Beside Paget sat Lord Chancellor Thomas Wriothesley, head of the legal profession, tall and thin with a jutting little russet beard. Finally Sir Richard Rich completed the trio, still a senior Privy Councillor despite accusations of corruption two years before, his name associated with all the nastiest pieces of business these last fifteen years, a murderer to my certain knowledge, and my old enemy. I was safe from him only because of the things I knew about him, and because I still had the Queen’s protection – whatever, I wondered uneasily, that might be worth now. I looked at Rich. Despite the heat, he was wearing a green robe with a fur collar. To my surprise I read anxiety on his thin, neat features. The long hair under his jewelled cap was quite grey now. He fiddled with his gold chain. Then, looking over the crowd, he met my gaze. His face flushed and his lips set. He stared back at me a moment, then turned away as Wriothesley bent to speak to him. I shuddered. My anxiety communicated itself to Genesis, who stirred uneasily. I steadied him with a pat.

Near to me a soldier passed, carefully carrying a basket. ‘Make way, make way! ’Tis the gunpowder!’

I was glad to hear the words. At least there would be some mercy. The sentence for heresy was burning to death, but sometimes the authorities allowed a packet of gunpowder to be placed around each victim’s neck so that when the flames reached it, the packet would explode, bringing instantaneous death.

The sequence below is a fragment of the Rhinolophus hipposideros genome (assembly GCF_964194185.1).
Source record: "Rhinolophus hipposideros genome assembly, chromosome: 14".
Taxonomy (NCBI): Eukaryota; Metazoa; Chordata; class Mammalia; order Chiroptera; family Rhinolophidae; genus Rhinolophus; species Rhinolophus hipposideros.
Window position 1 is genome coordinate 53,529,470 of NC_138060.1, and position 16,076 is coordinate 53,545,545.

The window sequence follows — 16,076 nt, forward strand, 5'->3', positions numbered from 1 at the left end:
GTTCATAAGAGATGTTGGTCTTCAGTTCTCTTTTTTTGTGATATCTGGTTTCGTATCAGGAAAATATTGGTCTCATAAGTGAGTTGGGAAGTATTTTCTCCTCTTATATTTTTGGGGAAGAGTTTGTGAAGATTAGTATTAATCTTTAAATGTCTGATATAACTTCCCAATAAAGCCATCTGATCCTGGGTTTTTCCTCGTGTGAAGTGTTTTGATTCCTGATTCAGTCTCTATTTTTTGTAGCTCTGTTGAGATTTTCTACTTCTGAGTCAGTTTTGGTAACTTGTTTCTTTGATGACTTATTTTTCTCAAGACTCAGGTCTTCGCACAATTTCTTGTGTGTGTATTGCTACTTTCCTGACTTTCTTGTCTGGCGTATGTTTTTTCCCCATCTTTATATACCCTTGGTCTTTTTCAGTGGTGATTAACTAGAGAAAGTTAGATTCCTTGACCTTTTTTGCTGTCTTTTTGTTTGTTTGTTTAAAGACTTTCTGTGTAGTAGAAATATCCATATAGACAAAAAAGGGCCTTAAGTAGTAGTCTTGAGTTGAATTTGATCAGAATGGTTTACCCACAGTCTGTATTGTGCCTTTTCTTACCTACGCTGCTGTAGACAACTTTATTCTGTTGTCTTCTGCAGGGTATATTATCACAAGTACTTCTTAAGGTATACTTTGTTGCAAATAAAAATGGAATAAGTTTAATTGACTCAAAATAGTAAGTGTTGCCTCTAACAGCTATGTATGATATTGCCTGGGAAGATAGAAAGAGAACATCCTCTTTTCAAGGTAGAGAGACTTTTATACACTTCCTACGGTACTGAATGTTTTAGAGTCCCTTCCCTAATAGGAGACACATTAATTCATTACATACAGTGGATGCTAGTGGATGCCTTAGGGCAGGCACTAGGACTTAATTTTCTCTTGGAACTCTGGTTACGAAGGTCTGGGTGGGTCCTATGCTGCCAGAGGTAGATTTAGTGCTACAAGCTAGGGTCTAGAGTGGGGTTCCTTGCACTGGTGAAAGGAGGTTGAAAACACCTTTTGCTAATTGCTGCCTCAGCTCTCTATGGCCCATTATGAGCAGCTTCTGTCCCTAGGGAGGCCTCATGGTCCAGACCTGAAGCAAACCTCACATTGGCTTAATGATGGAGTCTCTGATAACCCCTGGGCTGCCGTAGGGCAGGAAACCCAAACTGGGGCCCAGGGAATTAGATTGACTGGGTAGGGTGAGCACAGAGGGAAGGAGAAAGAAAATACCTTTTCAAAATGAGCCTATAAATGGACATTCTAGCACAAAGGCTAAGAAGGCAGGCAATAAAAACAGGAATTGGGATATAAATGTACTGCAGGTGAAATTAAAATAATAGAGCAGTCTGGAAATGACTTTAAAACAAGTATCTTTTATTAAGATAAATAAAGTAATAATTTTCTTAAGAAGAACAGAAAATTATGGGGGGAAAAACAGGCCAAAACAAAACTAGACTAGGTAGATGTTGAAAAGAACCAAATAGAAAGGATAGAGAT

‘Should let them burn to the end,’ someone protested.

‘Ay,’ another agreed. ‘The kiss of fire, so light and agonizing.’ A horrible giggle.

I looked round as another horseman, dressed like me in a lawyer’s silken summer robe and dark cap, made his way through the crowd and came to a halt beside me. He was a few years my junior, with a handsome though slightly stern face, a short dark beard and blue eyes that were penetratingly honest and direct.

‘Good day, Serjeant Shardlake.’

‘And to you, Brother Coleswyn.’

Philip Coleswyn was a barrister of Gray’s Inn, and my opponent in the wretched case of the Slanning Will. He represented my client’s brother, who was as cantankerous and difficult as his sister, but though, as their lawyers, we had had to cross swords I had found Coleswyn himself civil and honest, not one of those lawyers who will enthusiastically argue the worst of cases for enough silver. I guessed he found his client as irritating as I did mine. I had heard he was a reformer – gossip these days was usually about people’s religion – though for myself I did not care a fig.

‘Are you here to represent Lincoln’s Inn?’ Coleswyn asked.

‘Ay. Have you been chosen for Gray’s Inn?’

‘I have. Not willingly.’

‘Nor I.’

‘It is a cruel business.’ He looked at me directly.

‘It is. Cruel and horrible.’

‘Soon they will make it illegal to worship God.’ He spoke with a slight tremor in his voice.

I replied, my words noncommittal but my tone sardonic, ‘It is our duty to worship as King Henry decrees.’

‘And here is his decree,’ Coleswyn answered quietly. He shook his head, then said, ‘I am sorry, Brother, I should watch my words.’

‘Yes. In these days we must.’